• Once your feet lift, squeeze your knees in to lift your upper back to the sky and straighten your arms
  • Use the connection of your inner thighs to squeeze in to send you up

In Handstand

To do this, we’ll play with lifting both legs at the same time.  If you have a regular handstand practice, add this into the mix to explore the connection of the inner and outer thighs.

Most of us know the importance of the inner thighs in handstand.  After all, we squeeze the legs together like crazy once we’re up.  Reinforce this action on the lift up by placing a block between the upper inner thighs as you hop up.

  • Downdog at the wall, block between your thighs
  • Bring your shoulders over your wrists and straighten you arms completely
  • Keeping your tailbone high, bend both knees and squeeze the block
  • Squeeze the block, keep your arms straight as you play with hopping the hips above your shoulders and bringing your legs into a pike position, then eventually straight up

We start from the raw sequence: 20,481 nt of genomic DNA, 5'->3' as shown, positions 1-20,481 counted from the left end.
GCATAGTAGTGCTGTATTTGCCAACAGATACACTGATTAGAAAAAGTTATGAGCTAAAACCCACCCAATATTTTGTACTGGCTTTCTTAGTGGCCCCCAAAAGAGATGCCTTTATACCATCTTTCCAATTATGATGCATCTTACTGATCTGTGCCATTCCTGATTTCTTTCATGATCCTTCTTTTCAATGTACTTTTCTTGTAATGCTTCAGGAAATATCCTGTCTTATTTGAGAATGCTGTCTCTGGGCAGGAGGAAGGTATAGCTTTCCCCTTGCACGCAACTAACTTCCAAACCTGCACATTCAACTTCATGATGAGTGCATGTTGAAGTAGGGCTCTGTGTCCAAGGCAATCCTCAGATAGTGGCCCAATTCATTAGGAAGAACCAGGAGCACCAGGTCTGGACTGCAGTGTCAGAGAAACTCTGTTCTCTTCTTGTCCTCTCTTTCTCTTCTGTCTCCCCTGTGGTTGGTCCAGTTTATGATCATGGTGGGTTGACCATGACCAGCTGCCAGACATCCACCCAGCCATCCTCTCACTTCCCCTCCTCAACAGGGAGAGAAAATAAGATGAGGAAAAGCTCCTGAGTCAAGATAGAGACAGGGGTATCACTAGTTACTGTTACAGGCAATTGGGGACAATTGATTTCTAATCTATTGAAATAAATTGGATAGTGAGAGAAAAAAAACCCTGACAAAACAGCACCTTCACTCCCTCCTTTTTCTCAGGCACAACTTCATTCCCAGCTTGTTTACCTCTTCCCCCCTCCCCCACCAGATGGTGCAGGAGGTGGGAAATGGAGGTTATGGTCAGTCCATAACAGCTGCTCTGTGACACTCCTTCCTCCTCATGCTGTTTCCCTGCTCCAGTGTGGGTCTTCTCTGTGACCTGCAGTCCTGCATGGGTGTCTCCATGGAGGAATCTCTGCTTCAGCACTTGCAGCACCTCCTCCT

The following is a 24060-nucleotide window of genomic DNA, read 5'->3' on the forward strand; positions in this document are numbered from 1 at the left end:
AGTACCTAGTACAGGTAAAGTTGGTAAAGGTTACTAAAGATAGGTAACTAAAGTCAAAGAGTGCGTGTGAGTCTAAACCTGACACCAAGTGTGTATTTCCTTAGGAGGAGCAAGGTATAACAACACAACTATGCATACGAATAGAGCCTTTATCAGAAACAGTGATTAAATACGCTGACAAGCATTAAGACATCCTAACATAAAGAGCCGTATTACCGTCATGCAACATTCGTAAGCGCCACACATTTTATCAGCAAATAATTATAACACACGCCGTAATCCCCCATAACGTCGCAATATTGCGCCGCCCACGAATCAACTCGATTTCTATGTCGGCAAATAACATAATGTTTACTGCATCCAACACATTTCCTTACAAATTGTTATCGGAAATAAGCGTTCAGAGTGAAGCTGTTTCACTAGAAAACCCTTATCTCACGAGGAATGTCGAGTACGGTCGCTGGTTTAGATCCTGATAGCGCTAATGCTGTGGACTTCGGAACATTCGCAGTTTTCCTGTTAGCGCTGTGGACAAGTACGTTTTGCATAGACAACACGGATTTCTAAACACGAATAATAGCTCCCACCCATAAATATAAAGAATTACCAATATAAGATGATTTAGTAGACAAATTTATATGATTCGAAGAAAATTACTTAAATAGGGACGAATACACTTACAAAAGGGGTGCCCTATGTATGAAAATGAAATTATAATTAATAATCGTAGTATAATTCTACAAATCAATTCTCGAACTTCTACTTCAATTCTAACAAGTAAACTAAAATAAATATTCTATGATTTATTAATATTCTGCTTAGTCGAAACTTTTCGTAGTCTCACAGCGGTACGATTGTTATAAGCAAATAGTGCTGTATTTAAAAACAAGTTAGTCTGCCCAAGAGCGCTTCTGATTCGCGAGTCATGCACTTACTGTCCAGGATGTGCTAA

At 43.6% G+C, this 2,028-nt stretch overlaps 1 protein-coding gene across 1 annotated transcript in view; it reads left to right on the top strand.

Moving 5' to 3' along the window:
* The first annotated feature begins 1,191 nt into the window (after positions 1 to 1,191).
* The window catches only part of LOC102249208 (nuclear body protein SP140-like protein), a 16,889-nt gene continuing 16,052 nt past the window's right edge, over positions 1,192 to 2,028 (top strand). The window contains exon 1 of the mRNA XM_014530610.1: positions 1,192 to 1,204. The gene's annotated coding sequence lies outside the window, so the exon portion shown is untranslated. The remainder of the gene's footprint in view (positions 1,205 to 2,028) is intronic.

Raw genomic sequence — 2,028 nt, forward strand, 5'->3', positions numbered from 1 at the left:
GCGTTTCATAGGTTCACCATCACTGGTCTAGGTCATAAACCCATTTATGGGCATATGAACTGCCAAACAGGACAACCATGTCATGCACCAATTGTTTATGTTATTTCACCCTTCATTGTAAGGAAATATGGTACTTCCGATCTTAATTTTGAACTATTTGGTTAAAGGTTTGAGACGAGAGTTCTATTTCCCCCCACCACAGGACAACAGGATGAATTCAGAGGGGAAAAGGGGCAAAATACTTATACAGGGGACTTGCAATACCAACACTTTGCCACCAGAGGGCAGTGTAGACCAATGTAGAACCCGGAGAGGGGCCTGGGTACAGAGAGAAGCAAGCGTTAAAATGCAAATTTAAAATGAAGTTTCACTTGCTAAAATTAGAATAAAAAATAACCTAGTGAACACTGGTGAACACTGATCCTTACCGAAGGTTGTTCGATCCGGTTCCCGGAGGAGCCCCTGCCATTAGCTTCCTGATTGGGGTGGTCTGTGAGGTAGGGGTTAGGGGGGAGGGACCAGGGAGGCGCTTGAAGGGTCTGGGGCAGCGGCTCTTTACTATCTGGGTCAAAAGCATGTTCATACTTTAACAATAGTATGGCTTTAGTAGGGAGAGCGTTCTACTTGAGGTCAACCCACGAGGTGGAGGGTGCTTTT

• Do the same with a strap at mid-thigh to bring the outer legs online.

What have you noticed in these explorations?

Do you feel more integrated, lighter? Is there more or less space for your own growth and expression here?

Final thoughts

Creating strength in our adductors and abductors will free your power muscles to do their job with greater functionality and grace.  Although waking them up may take a little effort and time, the greater result will be integration and ease.

I used to think that boundaries would make me hard, impermeable, rigid, un-loveable.  But in fact, cultivating boundaries and unsticking ourselves gives us space to grow.

Having clear boundaries lets us nourish our internal goodness so that we can shine our best self forward.  Then we have the strength to uphold others with compassion.  We can serve as an inspiration to those needing to find love in their own eyes rather than the eyes of others.

In the Upanishads, it is said, “The pleasant is one thing.  The good another.”

May we rise to the good.

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Showing 3 comments
  • Catherine


  • Caren cook

    Love this!

  • Beginner's Mind

    This is outstanding. Thank you for sharing your clarity and wisdom.